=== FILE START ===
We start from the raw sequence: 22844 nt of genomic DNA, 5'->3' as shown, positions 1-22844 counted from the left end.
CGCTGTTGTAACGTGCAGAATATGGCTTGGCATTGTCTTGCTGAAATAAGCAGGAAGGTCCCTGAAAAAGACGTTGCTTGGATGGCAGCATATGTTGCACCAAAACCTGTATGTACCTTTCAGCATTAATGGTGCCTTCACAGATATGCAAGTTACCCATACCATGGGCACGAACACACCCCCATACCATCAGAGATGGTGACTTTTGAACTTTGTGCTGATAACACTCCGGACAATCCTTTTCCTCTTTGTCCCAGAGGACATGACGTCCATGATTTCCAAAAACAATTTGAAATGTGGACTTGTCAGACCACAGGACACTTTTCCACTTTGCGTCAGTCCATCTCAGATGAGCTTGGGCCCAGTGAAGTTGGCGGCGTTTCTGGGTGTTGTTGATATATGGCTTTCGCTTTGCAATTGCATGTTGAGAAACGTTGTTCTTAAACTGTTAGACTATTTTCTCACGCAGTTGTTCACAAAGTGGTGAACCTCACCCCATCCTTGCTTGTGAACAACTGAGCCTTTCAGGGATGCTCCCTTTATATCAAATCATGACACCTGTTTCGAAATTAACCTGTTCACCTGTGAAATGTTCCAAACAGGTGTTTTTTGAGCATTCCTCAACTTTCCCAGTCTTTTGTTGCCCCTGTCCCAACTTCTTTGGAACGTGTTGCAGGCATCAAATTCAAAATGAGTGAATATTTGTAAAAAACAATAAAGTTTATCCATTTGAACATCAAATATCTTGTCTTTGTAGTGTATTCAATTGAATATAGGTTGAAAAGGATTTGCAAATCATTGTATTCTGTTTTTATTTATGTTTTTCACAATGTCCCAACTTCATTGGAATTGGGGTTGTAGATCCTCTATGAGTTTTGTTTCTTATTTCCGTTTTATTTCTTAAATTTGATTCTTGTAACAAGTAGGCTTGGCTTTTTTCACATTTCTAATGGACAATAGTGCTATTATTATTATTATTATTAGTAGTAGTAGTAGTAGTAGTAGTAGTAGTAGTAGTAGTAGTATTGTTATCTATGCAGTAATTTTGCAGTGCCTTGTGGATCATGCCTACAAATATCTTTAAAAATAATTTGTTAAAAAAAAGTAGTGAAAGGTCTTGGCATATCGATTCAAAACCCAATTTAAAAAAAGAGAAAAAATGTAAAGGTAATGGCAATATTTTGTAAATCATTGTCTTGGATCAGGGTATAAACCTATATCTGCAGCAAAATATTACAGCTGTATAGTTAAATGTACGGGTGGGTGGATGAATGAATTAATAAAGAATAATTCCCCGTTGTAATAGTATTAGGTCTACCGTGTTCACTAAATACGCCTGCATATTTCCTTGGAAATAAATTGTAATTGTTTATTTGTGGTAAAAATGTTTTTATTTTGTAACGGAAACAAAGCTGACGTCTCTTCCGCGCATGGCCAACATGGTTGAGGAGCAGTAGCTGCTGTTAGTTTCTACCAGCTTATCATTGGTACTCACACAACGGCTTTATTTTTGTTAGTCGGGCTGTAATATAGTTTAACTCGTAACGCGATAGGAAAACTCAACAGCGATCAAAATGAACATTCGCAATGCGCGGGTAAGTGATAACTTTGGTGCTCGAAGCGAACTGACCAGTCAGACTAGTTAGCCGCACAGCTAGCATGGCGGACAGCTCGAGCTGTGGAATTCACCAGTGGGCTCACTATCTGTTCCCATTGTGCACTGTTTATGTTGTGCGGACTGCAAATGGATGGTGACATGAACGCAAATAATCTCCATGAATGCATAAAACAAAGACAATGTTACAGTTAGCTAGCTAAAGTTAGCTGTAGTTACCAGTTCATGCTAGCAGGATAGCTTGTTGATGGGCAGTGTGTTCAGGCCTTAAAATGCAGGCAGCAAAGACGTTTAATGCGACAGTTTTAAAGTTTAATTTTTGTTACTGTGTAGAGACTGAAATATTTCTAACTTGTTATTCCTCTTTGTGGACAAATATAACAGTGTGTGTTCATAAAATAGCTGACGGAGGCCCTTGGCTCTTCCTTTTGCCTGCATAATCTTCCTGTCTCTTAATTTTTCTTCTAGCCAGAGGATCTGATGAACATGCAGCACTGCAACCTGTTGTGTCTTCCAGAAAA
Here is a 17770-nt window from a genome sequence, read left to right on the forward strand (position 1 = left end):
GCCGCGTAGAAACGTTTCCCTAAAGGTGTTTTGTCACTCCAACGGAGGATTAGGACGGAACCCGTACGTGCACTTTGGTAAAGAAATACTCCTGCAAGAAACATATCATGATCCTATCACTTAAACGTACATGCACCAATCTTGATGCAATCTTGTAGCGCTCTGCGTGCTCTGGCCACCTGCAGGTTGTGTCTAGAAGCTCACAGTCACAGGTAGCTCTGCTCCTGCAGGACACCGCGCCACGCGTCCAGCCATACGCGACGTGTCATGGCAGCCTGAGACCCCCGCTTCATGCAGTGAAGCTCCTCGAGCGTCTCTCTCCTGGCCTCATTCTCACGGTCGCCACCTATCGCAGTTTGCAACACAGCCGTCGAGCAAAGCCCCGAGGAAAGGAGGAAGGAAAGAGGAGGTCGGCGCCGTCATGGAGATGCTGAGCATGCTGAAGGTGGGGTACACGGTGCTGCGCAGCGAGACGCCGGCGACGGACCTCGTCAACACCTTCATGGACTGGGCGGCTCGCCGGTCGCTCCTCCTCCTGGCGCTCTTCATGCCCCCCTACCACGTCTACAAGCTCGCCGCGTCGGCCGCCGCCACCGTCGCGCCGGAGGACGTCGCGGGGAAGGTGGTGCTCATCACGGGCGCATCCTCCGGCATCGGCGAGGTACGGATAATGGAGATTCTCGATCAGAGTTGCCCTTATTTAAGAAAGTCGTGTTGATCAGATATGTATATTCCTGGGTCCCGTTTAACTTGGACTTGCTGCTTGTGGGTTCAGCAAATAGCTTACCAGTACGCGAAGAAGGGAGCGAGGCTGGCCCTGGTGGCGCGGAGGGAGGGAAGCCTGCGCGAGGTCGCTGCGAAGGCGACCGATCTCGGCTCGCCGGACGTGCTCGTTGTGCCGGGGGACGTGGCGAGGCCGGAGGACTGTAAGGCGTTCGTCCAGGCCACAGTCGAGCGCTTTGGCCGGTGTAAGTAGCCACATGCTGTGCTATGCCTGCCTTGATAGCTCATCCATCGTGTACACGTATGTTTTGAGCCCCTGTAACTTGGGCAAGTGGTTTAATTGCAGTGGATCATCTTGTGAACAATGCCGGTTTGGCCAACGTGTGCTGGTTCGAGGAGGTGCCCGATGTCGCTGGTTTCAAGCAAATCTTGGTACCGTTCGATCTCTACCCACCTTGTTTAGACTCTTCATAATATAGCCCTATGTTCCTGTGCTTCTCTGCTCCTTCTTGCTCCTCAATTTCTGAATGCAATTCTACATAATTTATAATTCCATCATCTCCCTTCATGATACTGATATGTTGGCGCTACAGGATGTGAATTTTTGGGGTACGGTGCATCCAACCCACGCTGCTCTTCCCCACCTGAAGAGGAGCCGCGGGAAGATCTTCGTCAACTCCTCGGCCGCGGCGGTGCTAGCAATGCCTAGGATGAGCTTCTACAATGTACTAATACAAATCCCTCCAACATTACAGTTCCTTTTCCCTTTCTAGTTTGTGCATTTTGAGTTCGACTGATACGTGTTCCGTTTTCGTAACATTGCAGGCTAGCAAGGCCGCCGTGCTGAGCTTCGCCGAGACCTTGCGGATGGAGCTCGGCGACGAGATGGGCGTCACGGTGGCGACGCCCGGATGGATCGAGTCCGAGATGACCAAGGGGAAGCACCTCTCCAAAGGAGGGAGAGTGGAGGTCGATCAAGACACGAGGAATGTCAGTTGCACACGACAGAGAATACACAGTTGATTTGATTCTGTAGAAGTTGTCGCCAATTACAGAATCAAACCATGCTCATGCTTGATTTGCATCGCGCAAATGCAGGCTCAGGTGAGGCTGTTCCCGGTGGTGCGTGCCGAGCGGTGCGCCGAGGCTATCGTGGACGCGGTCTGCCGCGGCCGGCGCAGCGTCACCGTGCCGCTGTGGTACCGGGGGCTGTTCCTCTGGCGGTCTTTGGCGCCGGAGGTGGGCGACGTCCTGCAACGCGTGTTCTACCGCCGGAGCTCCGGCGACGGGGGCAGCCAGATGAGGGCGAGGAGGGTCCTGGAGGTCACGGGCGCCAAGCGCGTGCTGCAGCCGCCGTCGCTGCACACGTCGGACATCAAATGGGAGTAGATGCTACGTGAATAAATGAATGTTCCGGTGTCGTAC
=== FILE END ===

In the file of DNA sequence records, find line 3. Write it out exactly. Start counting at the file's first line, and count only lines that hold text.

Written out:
Here is a 17770-nt window from a genome sequence, read left to right on the forward strand (position 1 = left end):